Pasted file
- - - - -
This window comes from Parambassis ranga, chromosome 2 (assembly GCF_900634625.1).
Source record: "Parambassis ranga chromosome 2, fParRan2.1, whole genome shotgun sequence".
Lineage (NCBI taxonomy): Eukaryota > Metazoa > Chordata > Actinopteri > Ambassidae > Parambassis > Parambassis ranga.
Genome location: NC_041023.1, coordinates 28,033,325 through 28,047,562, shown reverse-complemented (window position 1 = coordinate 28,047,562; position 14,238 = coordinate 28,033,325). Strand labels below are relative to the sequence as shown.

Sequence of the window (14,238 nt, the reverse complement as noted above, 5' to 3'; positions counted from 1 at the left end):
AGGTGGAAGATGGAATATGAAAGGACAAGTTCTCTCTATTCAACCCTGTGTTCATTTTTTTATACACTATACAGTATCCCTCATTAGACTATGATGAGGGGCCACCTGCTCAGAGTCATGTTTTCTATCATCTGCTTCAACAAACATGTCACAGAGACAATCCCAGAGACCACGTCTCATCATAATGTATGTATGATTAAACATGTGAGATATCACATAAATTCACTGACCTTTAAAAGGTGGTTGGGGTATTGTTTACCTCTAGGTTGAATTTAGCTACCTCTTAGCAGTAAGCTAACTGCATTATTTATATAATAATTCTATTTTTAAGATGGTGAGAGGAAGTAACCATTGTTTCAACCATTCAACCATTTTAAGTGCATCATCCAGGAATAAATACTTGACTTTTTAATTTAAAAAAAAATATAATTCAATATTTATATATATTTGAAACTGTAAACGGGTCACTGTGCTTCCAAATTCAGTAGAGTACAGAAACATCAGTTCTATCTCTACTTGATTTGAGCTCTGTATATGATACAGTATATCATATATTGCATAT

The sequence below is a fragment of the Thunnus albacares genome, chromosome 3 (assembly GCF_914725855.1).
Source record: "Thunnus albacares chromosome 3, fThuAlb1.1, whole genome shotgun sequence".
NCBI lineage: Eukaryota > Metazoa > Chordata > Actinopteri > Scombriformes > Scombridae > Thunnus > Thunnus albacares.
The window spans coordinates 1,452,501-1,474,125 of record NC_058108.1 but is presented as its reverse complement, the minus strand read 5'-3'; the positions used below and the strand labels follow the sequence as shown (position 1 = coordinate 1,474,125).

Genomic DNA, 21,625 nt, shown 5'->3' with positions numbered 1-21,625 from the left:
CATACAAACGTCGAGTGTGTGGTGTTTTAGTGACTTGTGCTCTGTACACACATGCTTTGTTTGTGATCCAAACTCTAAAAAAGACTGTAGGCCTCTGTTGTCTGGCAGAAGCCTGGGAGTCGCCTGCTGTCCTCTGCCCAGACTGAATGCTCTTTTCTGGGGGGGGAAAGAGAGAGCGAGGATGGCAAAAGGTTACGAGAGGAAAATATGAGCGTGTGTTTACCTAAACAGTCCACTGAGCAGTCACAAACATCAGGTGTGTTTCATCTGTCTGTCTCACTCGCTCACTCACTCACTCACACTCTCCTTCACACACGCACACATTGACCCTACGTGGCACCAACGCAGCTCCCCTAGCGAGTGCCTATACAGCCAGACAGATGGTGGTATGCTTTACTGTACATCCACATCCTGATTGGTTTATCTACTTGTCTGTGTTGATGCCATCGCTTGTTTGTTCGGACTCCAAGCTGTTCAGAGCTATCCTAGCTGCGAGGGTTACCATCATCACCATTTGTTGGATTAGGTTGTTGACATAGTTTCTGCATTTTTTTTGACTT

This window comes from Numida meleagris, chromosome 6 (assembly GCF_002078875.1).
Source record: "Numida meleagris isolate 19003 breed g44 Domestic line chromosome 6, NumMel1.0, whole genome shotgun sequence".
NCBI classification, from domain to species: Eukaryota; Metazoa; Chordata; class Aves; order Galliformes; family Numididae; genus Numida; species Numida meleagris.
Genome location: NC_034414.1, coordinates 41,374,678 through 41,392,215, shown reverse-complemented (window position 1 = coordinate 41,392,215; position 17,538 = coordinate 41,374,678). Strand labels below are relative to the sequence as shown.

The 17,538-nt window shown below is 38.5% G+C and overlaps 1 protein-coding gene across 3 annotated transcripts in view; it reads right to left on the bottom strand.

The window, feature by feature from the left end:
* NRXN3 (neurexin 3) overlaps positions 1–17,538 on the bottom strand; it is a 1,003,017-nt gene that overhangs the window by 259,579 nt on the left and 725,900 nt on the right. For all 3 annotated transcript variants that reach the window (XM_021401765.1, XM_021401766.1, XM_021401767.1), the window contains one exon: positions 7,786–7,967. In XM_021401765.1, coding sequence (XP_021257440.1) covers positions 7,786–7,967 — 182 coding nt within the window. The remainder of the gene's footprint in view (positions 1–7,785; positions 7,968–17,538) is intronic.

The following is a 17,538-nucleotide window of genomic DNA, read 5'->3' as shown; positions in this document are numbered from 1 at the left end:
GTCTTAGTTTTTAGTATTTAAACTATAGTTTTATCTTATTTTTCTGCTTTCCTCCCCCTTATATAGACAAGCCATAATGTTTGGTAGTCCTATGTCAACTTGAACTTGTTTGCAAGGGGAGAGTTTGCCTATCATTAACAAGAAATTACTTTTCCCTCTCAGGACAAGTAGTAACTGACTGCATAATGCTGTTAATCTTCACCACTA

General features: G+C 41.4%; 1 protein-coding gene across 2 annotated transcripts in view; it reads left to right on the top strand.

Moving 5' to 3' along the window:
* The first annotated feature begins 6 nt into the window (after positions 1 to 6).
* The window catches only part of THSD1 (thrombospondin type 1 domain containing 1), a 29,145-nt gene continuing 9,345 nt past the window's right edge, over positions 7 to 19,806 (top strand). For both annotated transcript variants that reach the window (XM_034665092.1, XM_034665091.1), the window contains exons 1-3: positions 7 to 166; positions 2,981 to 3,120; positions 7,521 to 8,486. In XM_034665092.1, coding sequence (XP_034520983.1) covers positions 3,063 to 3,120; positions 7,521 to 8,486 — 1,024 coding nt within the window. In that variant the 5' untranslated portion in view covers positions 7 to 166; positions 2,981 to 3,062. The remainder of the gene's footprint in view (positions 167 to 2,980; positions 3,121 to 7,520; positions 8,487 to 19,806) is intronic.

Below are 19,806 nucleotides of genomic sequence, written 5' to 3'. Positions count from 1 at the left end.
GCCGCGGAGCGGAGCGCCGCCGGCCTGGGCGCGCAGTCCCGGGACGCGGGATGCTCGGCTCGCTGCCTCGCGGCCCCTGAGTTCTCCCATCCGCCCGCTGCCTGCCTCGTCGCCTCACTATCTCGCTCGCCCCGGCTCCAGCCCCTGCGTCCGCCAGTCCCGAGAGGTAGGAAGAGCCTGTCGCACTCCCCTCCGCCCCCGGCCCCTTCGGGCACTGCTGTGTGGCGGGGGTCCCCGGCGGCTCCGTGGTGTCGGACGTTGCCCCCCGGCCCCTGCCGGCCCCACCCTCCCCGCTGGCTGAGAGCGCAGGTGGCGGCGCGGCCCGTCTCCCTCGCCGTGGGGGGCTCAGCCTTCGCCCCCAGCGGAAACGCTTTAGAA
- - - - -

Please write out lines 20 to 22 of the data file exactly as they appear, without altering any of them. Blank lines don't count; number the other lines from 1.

The following is a 17,538-nucleotide window of genomic DNA, read 5'->3' as shown; positions in this document are numbered from 1 at the left end:
GTCTTAGTTTTTAGTATTTAAACTATAGTTTTATCTTATTTTTCTGCTTTCCTCCCCCTTATATAGACAAGCCATAATGTTTGGTAGTCCTATGTCAACTTGAACTTGTTTGCAAGGGGAGAGTTTGCCTATCATTAACAAGAAATTACTTTTCCCTCTCAGGACAAGTAGTAACTGACTGCATAATGCTGTTAATCTTCACCACTA

General features: G+C 41.4%; 1 protein-coding gene across 2 annotated transcripts in view; it reads left to right on the top strand.